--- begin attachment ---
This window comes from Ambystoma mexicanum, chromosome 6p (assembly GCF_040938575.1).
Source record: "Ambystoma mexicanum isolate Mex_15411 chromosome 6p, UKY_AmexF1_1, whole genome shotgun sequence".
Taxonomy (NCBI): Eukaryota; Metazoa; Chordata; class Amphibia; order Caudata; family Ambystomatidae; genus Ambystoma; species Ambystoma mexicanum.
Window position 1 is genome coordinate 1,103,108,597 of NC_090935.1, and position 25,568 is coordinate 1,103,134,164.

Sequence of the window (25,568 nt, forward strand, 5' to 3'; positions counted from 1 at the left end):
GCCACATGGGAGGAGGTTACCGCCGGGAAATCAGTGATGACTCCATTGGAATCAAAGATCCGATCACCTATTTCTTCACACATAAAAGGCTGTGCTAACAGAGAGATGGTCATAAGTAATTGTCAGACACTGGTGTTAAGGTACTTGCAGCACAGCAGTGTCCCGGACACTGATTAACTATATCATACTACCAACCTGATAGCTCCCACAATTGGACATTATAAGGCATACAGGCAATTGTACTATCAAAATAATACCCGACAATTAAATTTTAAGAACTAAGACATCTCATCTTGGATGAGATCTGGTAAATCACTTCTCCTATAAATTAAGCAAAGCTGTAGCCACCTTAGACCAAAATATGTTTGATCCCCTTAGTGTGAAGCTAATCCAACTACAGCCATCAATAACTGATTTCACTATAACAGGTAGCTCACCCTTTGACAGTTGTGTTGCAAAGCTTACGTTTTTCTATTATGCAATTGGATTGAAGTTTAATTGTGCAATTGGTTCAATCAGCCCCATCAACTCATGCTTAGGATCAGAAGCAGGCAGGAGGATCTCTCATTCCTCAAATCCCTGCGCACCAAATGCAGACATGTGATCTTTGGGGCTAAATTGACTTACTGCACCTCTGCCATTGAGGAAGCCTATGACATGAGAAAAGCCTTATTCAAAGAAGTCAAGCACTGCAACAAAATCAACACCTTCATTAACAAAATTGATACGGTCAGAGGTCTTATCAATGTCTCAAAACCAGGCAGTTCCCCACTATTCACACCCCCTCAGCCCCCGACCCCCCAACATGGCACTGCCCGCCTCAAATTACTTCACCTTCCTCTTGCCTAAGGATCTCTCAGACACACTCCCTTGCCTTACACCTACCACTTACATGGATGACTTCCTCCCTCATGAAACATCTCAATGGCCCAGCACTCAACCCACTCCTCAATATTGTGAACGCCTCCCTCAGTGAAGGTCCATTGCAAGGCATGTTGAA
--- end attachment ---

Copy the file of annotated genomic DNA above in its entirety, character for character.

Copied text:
This window comes from Ambystoma mexicanum, chromosome 6p (assembly GCF_040938575.1).
Source record: "Ambystoma mexicanum isolate Mex_15411 chromosome 6p, UKY_AmexF1_1, whole genome shotgun sequence".
Taxonomy (NCBI): Eukaryota; Metazoa; Chordata; class Amphibia; order Caudata; family Ambystomatidae; genus Ambystoma; species Ambystoma mexicanum.
Window position 1 is genome coordinate 1,103,108,597 of NC_090935.1, and position 25,568 is coordinate 1,103,134,164.

Sequence of the window (25,568 nt, forward strand, 5' to 3'; positions counted from 1 at the left end):
GCCACATGGGAGGAGGTTACCGCCGGGAAATCAGTGATGACTCCATTGGAATCAAAGATCCGATCACCTATTTCTTCACACATAAAAGGCTGTGCTAACAGAGAGATGGTCATAAGTAATTGTCAGACACTGGTGTTAAGGTACTTGCAGCACAGCAGTGTCCCGGACACTGATTAACTATATCATACTACCAACCTGATAGCTCCCACAATTGGACATTATAAGGCATACAGGCAATTGTACTATCAAAATAATACCCGACAATTAAATTTTAAGAACTAAGACATCTCATCTTGGATGAGATCTGGTAAATCACTTCTCCTATAAATTAAGCAAAGCTGTAGCCACCTTAGACCAAAATATGTTTGATCCCCTTAGTGTGAAGCTAATCCAACTACAGCCATCAATAACTGATTTCACTATAACAGGTAGCTCACCCTTTGACAGTTGTGTTGCAAAGCTTACGTTTTTCTATTATGCAATTGGATTGAAGTTTAATTGTGCAATTGGTTCAATCAGCCCCATCAACTCATGCTTAGGATCAGAAGCAGGCAGGAGGATCTCTCATTCCTCAAATCCCTGCGCACCAAATGCAGACATGTGATCTTTGGGGCTAAATTGACTTACTGCACCTCTGCCATTGAGGAAGCCTATGACATGAGAAAAGCCTTATTCAAAGAAGTCAAGCACTGCAACAAAATCAACACCTTCATTAACAAAATTGATACGGTCAGAGGTCTTATCAATGTCTCAAAACCAGGCAGTTCCCCACTATTCACACCCCCTCAGCCCCCGACCCCCCAACATGGCACTGCCCGCCTCAAATTACTTCACCTTCCTCTTGCCTAAGGATCTCTCAGACACACTCCCTTGCCTTACACCTACCACTTACATGGATGACTTCCTCCCTCATGAAACATCTCAATGGCCCAGCACTCAACCCACTCCTCAATATTGTGAACGCCTCCCTCAGTGAAGGTCCATTGCAAGGCATGTTGAA